Plant Transposable Elements

  • Oliver Nelson
  • Claire M. Wilson
  • Cosette G. Saslaw

Part of the Basic Life Sciences book series (BLSC, volume 47)

Table of contents

  1. Front Matter
    Pages i-xi
  2. N. Fedoroff, P. Masson, J. Banks, J. Kingsbury
    Pages 1-15
  3. Donald S. Robertson, David W. Morris, Philip S. Stinard, Bradley A. Roth
    Pages 17-42
  4. Peter A. Peterson
    Pages 43-68
  5. Rosemary Carpenter, Andrew Hudson, Tim Robbins, Jorge Almeida, Cathie Martin, Enrico Coen
    Pages 69-80
  6. Jerry L. Kermicle
    Pages 81-89
  7. Peter Starlinger, Barbara Baker, George Coupland, Reinhard Kunze, Jürgen Laufs, Jeff Schell et al.
    Pages 91-99
  8. E. S. Dennis, E. J. Finnegan, B. H. Taylor, T. A. Peterson, A. R. Walker, W. J. Peacock
    Pages 101-113
  9. Alfons Gierl, Heinrich Cuypers, Stephanie Lütticke, Andy Pereira, Zsuzsanna Schwarz-Sommer, Sudhansu Dash et al.
    Pages 115-119
  10. Virginia Walbot, Anne Bagg Britt, Kenneth Luehrsen, Margaret McLaughlin, Christine Warren
    Pages 121-135
  11. N. S. Shepherd, W. F. Sheridan, M. G. Mattes, G. Deno
    Pages 137-147
  12. Karen C. Cone, Robert J. Schmidt, Benjamin Burr, Frances A. Burr
    Pages 149-159
  13. Barbara Baker, George Coupland, Reinhard Hehl, Nina Fedoroff, Horst Lörz, Peter Czernilofsky et al.
    Pages 161-174
  14. Zsuzsanna Schwarz-Sommer, Heinz Saedler
    Pages 175-187
  15. Hugo K. Dooner, Edward Ralston, James English
    Pages 213-226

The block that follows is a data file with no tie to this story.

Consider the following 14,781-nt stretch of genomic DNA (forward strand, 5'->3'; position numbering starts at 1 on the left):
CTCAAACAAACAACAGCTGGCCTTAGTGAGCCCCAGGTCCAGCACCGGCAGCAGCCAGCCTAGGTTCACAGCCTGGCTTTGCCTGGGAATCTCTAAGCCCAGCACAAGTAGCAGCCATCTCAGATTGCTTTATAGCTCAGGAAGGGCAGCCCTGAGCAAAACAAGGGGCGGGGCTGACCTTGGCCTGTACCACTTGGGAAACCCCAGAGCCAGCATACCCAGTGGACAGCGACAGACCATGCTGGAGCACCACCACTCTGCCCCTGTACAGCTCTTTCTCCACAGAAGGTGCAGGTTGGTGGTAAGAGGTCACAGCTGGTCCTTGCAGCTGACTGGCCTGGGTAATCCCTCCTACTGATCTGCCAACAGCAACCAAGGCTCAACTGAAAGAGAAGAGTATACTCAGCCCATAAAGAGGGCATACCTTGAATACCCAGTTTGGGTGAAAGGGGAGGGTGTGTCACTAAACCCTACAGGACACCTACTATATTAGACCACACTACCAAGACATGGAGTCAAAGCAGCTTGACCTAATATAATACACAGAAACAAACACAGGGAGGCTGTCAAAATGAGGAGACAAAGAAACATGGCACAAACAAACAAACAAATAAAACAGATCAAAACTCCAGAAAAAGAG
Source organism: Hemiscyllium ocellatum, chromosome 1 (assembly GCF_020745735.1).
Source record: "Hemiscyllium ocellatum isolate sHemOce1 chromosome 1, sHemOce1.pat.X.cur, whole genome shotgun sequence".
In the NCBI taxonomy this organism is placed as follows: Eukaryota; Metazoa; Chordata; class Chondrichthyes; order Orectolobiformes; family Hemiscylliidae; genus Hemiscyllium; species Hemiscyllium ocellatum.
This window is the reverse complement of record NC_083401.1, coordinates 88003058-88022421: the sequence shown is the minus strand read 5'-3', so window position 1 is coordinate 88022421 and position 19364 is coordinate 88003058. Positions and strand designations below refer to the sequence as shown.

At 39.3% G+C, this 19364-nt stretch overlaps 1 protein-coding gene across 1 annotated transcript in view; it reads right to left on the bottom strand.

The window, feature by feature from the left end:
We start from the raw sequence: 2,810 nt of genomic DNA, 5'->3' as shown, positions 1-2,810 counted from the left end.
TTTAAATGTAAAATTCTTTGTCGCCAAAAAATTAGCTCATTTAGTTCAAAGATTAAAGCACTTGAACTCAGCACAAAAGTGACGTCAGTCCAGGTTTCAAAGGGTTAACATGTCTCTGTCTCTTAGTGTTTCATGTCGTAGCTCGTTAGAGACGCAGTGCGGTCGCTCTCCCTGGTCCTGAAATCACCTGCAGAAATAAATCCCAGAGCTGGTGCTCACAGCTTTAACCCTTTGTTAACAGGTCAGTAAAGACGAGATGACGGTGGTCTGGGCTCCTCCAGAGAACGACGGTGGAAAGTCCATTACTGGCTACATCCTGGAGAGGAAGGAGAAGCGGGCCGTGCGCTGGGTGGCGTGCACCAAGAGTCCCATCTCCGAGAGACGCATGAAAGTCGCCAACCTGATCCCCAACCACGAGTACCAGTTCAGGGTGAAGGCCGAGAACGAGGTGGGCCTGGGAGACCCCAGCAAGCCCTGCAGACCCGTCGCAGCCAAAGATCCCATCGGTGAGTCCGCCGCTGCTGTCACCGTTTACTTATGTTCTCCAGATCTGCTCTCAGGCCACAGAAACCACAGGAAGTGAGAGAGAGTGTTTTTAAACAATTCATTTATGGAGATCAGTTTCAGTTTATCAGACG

16. Hans Sommer, Reinhard Hehl, Enno Krebbers, Ralf Piotrowiak, Wolf-Ekkehard Lönnig, Heinz Saedler
    Pages 227-235
  17. Jeffrey L. Bennetzen, Willis E. Brown, Patricia S. Springer
    Pages 237-250
  18. Venkatesan Sundaresan
    Pages 251-259
  19. John W. Schiefelbein, Victor Raboy, Hwa-Yeong Kim, Oliver E. Nelson
    Pages 261-278
  20. Karen K. Oishi, Michael Freeling
    Pages 289-291
  21. Susan R. Wessler, George Baran, Marguerite Varagona
    Pages 293-303
  22. Benjamin Burr, Frances A. Burr
    Pages 317-323
  23. E. T. Bingham, R. W. Groose, I. M. Ray
    Pages 325-337
  24. Vicki L. Chandler, Luther E. Talbert, Laura Mann, Catherine Faber
    Pages 339-350
  25. Back Matter
    Pages 355-404

About this book


Transposon tagging can work. Even though most of our understand­ ing about the factors that contribute to a successful tagging experiment has been accumulated from a limited number of experiments using different transposable elements in different genetic backgrounds, it is still possible to draw some conclusions regarding the best experimental strategies for gene tagging. In our experience, Spm has proved to be a good element for transposon tagging. The frequency of recovering mutable alleles in­ duced by Spm is not significantly different from that for Ac-Ds or for Mu 6 (summarized in Ref. 22) and varies from about 10- to 10=zr:-8pm has the unique advantage, however, in that all of the members of thiSfumily that have been examined thus far are homologous to each other at the DNA level. Therefore, by combining molecular analysis with genetic segre­ gation, it is possible to identify and isolate alleles that are due to insertions of either autonomous or nonautonomous Spm elements. There are definite steps one can take to increase the chances of de­ tecting a transposition into the gene of interest. The most important step is to select a genetic background in which the desired phenotype will be easy to screen. If the phenotype is not likely to be mutable, then tester lines should be constructed so as to contain flanking markers that can aid in subsequent segregation analyses.


Allele DNA chromosome gene gene expression genes mutagen

Editors and affiliations

  • Oliver Nelson
    • 1
  • Claire M. Wilson
    • 2
  • Cosette G. Saslaw
    • 2
  1. 1.University of Wisconsin-MadisonMadisonUSA
  2. 2.The Council for Research Planning in Biological Sciences, Inc.USA

Bibliographic information